A student who has Down Syndrome has asked Pack-Rowe to be a youth staff member for this year, and she reports that among his responsibilities will be keeping a supply of water and popsicles on ice. Crossing the Bridge is just one program, but it is a true entry point for all incoming ninth graders.

"The majority of students who willingly attend summer Bridge are those who have involved parents and who have some intrinsic motivation to do well," Pack-Rowe stated. "There is another group of students who have a history of academic and/or behavior problems, and they attend because their parents want to offer them every opportunity to do well. Then there are those in the middle who come because we've convinced their parents that they will benefit. I do a pre and post survey and, collectively over the years, 92 percent of the kids indicate that the program is helpful for them."

Funding comes from a variety of sources, including General Electric (the school's partner in education), the Family and Children First Council, social service agencies, grants, and the Mayerson Foundation, so the district bears little of the cost. Last year, Aiken averaged 96 percent attendance and a graduation rate of 98 percent. Crossing the Bridge can't claim all of the credit for those results, but the program certainly contributes to them. Pack-Rowe and her colleagues have written and published a training manual about how to start similar school-based programs.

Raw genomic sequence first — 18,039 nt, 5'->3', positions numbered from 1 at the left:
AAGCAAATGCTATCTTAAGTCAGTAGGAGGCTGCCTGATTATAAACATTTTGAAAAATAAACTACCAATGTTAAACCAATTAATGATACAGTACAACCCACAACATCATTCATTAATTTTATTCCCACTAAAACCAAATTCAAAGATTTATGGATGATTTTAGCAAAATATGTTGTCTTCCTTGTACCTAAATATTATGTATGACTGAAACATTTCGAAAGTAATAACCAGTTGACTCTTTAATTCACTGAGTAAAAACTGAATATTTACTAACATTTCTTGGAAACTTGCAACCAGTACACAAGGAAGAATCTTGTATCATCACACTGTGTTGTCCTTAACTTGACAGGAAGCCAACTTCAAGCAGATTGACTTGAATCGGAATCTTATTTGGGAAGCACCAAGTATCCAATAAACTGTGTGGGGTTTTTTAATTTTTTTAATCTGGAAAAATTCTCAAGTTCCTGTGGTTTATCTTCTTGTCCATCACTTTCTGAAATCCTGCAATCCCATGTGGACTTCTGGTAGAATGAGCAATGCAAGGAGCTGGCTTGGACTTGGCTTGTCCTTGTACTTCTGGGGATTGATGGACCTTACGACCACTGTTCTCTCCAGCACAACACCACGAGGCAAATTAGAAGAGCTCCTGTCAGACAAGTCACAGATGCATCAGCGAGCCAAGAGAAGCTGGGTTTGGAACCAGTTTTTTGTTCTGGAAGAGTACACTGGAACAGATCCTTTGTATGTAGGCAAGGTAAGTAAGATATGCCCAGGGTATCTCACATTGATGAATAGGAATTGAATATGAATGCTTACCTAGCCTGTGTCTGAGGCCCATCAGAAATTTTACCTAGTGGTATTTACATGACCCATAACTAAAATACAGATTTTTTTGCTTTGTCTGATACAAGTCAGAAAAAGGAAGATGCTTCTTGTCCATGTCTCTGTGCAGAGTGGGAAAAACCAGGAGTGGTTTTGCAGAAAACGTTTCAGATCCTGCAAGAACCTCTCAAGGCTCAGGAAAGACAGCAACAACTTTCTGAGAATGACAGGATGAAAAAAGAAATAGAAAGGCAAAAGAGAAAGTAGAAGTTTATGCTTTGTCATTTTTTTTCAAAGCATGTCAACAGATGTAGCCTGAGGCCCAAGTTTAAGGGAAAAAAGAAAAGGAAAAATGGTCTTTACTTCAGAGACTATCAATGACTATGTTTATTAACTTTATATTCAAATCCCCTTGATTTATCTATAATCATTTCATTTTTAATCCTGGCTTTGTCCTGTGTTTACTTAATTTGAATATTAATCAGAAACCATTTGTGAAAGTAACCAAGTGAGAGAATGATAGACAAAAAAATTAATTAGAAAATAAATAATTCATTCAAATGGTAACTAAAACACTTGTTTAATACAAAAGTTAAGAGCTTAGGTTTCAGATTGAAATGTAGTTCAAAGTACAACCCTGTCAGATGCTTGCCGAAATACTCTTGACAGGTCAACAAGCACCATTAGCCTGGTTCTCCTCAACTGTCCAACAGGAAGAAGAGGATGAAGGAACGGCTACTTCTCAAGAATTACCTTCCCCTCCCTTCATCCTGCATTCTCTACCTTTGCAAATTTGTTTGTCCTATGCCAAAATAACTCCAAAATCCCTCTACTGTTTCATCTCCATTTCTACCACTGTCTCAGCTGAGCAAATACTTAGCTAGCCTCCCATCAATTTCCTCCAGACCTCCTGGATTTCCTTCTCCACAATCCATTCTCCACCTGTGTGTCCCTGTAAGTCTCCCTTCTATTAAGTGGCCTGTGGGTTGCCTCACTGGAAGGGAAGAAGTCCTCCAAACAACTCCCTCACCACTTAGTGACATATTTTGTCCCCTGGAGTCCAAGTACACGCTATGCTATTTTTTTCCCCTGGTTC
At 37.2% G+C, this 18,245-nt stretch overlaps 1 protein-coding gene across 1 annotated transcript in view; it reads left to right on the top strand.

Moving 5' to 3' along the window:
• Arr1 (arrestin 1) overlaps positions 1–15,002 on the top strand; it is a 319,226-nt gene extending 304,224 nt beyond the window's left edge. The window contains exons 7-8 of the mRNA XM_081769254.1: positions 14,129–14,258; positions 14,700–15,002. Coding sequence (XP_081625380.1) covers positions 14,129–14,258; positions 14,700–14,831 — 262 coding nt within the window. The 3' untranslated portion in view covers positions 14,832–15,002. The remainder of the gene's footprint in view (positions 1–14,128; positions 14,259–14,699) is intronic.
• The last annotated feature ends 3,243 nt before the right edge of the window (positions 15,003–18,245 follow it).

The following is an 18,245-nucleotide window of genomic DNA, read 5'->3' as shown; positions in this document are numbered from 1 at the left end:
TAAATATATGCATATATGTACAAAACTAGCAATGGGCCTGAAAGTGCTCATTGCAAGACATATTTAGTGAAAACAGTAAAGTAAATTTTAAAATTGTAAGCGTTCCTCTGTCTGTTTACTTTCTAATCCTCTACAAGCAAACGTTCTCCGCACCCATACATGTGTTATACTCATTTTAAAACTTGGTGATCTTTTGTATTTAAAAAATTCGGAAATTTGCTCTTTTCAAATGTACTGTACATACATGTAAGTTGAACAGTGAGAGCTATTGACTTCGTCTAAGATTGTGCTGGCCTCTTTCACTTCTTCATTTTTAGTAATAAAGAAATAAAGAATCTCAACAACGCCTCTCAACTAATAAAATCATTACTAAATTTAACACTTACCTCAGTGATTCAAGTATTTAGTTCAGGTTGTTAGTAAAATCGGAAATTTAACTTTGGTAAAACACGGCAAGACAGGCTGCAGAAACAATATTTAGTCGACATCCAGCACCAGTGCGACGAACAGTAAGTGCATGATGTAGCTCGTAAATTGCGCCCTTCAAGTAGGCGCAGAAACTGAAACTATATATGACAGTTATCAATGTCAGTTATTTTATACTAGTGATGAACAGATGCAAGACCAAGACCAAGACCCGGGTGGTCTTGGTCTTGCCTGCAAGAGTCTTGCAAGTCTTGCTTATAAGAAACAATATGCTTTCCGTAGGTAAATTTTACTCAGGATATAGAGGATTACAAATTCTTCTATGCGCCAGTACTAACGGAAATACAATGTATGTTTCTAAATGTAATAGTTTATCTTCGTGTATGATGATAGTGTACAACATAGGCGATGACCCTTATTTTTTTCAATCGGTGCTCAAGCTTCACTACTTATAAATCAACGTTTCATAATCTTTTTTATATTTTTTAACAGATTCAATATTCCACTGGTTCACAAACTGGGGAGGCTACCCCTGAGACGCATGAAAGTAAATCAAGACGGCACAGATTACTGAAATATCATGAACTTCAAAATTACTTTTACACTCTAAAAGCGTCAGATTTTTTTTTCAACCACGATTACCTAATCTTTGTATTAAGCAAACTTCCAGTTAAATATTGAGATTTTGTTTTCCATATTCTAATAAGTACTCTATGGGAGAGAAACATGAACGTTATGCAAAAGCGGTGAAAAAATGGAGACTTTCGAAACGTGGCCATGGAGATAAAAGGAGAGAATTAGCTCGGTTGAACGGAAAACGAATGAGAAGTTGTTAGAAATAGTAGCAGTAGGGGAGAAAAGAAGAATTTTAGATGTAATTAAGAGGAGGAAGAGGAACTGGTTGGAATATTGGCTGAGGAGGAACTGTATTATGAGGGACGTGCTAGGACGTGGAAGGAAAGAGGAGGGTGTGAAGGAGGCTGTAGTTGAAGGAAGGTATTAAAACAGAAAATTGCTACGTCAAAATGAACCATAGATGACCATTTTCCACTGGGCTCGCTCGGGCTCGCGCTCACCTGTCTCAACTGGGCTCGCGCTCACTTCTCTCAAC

"Even while all of these great things were happening in the school, no one in the community seemed to know," shared Pack-Rowe. "The reputation that had been Aiken for many years was going to be a hard one to change."

So she and a group of teachers began to attend community council meetings and invited its members to become active in the school. Gradually, citizens from the community started to attend school meetings, too, and to assist with special projects.

"Now we have a weekly column in the community e-newsletter, and I recently had 14 members of the community cooking 800 pancakes for the Honors Breakfast," Pack-Rowe added. "None of them have kids in the school, but all live in the neighborhood and have a great investment in their community."